Student artists from left Ariel Weiss Brynn Meyers and Naomi Russell along with colleague Christina Stephen (not pictured) received honours at the Michal Manson Juried Art Show in Bancroft recently. Their works will be on display at the Art Gallery of Bancroft until Jan. 30 2016. JENN WATT Staff

HHSS students take top spots at art show

By Jenn Watt

Four local student artists where honoured at a recent art show in Bancroft.

Ariel Weiss Naomi Russell Christina Stephen and Brynn Meyers were amongst the winners at this year’s Michal Manson Juried Art Show.

Entries were allowed from Bancroft Barry’s Bay Haliburton and Madoc schools along with home-schooled students.

Karen Gervais head of the art department at Haliburton Highlands Secondary School said the show offers the students additional exposure for their work and a chance to receive useful feedback.

“It’s a great chance to show their work outside of the school community” Gervais said noting that being part of an art show looks good on a resume as well.

Winning students have been invited to have lunch with this year’s juror Diane Woodward a Madoc-based artist.

Naomi Russell 18 of Gelert took first prize in the mixed media category for her work Letting Go which she created last year.

“I was in Grade 12 and I didn’t know what I wanted to do with my life” Russell says. “I was letting go of the past and grabbing the future.”

The piece features three eyes looking out from a green background. A girl holds a balloon as three balloons float into the air. In the bottom right corner dandelions release their seeds which float into the air.

“Eyes and colour and weirdness draw you across the room then reward you with well-painted and interesting detail” Woodward wrote of Russell’s work. “Lots going on but narrative does not overwhelm the painting.”

The piece took about a week to paint. Russell says she intends to continue studying art; she has applications in at the University of Guelph and OCAD in Toronto.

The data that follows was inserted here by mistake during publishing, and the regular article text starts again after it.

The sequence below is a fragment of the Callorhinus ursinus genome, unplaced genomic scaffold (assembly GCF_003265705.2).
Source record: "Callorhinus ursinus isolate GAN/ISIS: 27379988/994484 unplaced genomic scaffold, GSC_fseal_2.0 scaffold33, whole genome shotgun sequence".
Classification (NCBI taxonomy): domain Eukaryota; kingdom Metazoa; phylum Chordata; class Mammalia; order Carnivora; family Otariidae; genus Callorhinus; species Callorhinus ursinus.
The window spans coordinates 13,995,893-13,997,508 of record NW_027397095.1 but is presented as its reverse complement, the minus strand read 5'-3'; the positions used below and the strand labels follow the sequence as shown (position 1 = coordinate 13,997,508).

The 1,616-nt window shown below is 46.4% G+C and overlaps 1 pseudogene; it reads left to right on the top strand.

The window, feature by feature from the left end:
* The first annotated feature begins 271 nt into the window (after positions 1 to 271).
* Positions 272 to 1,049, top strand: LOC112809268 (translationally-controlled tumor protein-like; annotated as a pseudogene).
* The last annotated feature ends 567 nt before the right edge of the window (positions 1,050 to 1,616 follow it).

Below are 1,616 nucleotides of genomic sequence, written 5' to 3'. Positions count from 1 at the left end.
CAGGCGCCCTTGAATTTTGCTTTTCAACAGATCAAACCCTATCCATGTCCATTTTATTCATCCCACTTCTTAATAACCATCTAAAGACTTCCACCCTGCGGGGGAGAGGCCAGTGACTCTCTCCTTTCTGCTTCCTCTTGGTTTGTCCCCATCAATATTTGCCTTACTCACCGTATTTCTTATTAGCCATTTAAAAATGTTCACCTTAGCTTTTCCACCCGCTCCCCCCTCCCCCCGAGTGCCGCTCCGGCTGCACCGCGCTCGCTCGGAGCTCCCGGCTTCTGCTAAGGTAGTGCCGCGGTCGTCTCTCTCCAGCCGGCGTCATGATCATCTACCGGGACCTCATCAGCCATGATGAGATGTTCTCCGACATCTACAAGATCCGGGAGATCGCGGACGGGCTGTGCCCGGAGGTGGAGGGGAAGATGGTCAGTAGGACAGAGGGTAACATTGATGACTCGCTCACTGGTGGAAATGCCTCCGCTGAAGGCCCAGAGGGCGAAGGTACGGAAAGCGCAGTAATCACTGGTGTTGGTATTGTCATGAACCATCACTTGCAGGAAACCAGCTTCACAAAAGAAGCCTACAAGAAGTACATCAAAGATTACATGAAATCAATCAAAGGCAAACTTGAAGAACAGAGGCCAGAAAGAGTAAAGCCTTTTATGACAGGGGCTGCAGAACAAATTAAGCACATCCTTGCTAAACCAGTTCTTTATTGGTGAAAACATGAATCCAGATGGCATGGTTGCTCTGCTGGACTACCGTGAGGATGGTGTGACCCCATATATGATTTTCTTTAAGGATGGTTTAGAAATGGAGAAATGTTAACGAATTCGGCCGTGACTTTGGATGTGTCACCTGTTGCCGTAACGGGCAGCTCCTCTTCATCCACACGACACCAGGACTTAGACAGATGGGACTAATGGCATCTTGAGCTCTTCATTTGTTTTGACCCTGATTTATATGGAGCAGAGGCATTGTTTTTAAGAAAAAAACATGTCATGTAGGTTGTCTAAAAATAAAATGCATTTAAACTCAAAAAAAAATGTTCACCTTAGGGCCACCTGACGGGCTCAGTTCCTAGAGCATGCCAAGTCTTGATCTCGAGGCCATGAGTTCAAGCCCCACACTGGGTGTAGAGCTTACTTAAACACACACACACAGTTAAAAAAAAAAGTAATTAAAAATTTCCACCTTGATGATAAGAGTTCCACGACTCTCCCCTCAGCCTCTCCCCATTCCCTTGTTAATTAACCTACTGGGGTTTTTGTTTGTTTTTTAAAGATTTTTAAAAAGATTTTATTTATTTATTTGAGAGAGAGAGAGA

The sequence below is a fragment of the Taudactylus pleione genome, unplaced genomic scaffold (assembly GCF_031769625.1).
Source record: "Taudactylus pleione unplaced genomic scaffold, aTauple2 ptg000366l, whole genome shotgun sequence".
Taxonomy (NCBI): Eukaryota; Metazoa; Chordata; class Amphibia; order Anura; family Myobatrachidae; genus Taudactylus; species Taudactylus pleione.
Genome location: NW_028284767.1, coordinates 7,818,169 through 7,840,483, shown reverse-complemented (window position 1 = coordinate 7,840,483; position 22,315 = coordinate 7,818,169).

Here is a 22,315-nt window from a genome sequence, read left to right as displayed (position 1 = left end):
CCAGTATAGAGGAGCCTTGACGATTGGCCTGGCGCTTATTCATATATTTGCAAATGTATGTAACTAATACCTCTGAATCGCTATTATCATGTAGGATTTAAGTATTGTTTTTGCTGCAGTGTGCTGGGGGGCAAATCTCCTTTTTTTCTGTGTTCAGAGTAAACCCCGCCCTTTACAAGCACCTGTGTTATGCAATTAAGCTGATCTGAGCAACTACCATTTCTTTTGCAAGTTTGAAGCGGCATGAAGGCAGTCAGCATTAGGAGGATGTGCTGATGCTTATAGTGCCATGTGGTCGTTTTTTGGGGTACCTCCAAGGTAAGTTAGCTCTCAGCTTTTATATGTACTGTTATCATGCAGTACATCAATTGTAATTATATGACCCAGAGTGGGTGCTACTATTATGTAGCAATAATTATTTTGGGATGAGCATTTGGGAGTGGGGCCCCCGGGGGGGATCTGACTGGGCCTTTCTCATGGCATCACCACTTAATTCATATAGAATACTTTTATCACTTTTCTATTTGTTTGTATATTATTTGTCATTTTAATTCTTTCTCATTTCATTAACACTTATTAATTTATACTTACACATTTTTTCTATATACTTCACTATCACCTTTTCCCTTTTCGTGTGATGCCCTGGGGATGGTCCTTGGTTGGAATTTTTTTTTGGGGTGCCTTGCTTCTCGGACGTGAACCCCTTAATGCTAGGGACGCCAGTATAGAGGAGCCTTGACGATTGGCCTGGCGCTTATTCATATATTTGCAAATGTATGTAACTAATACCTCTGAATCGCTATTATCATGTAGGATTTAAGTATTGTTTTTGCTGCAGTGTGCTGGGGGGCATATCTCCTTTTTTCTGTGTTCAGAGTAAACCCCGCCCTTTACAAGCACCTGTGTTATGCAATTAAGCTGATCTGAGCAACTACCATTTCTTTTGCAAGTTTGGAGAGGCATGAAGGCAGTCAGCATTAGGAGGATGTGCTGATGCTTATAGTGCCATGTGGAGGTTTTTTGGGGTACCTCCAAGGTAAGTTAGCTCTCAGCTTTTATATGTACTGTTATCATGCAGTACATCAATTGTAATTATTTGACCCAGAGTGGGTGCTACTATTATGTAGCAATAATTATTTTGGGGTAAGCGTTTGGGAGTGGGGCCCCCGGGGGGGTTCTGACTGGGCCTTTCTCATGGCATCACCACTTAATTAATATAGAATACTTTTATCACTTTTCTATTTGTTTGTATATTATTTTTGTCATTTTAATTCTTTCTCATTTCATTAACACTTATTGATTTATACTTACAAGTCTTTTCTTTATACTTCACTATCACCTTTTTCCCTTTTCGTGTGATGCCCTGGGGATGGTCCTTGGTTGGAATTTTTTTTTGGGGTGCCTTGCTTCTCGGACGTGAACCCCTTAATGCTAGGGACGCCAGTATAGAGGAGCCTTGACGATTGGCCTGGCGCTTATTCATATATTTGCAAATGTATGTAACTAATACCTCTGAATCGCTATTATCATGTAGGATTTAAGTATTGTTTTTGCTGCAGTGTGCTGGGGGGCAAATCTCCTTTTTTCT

Minden student Ariel Weiss 17 took home first place in the drawing category with her work 40 Things.

“It’s black and white conté drawing that’s made up of two different images cut into strips and weaved together. The first image is the cover of the book 40 Things I Want to Tell You and the second image is a picture of a hand writing the 40th thing that she wants to tell the person” Ariel says.

The work was created as a class art project at HHSS.

Weiss says she intends to study art after high school with the intention of working at a gallery or museum.

“I’ve always been interested in art. I thought about different career opportunities” she says including incorporating her love of reading or skating but in the end art won out.

Woodward described Ariel’s work as having “longing and mystery” being “intelligent without being heavy-handed” and having “good juxtaposition of bold black geometric with feathery black and white on light detail.”

Christina Stephen took second place in the drawing category for The Hiker which Woodward said “has a sense of adventure.” The juror said Christina “took some chances on composition that paid off.”

Honourable mention in the drawing category went to Haliburton’s Brynn Meyers 17 whose self portrait examined the opposing sides of her personality.

“It’s a self-portrait of the two sides of me. Half of it is my gritty side my more intense side which is the hockey where I get all my anger out. The other side is my more graceful … side of dance” says Brynn who has been a hockey player and dancer since she was three years old.

“I just thought it would be cool to contrast them and show how they unite and how I’m that one person who does both” she says.

Dance keeps her peaceful and focused Brynn said while hockey is an outlet for her stronger emotions. She said she is currently applying to study psychology in university.

Brynn’s self portrait uses images of herself that she drew.

“Half of it is colour picture of me in hockey and then it’s kind of pixelated broken up into squares and the lower half is in black and white of me doing a dance pose. They’re meshed together in a weave.”

Woodward said the self portrait violently slices the still monumental figure of the hockey player with the feminine energy of the dancer. “Nice rhyming between landscape and arena and hockey stick and toe shoes” she wrote.

The show is on at the Art Gallery of Bancroft until Jan. 30.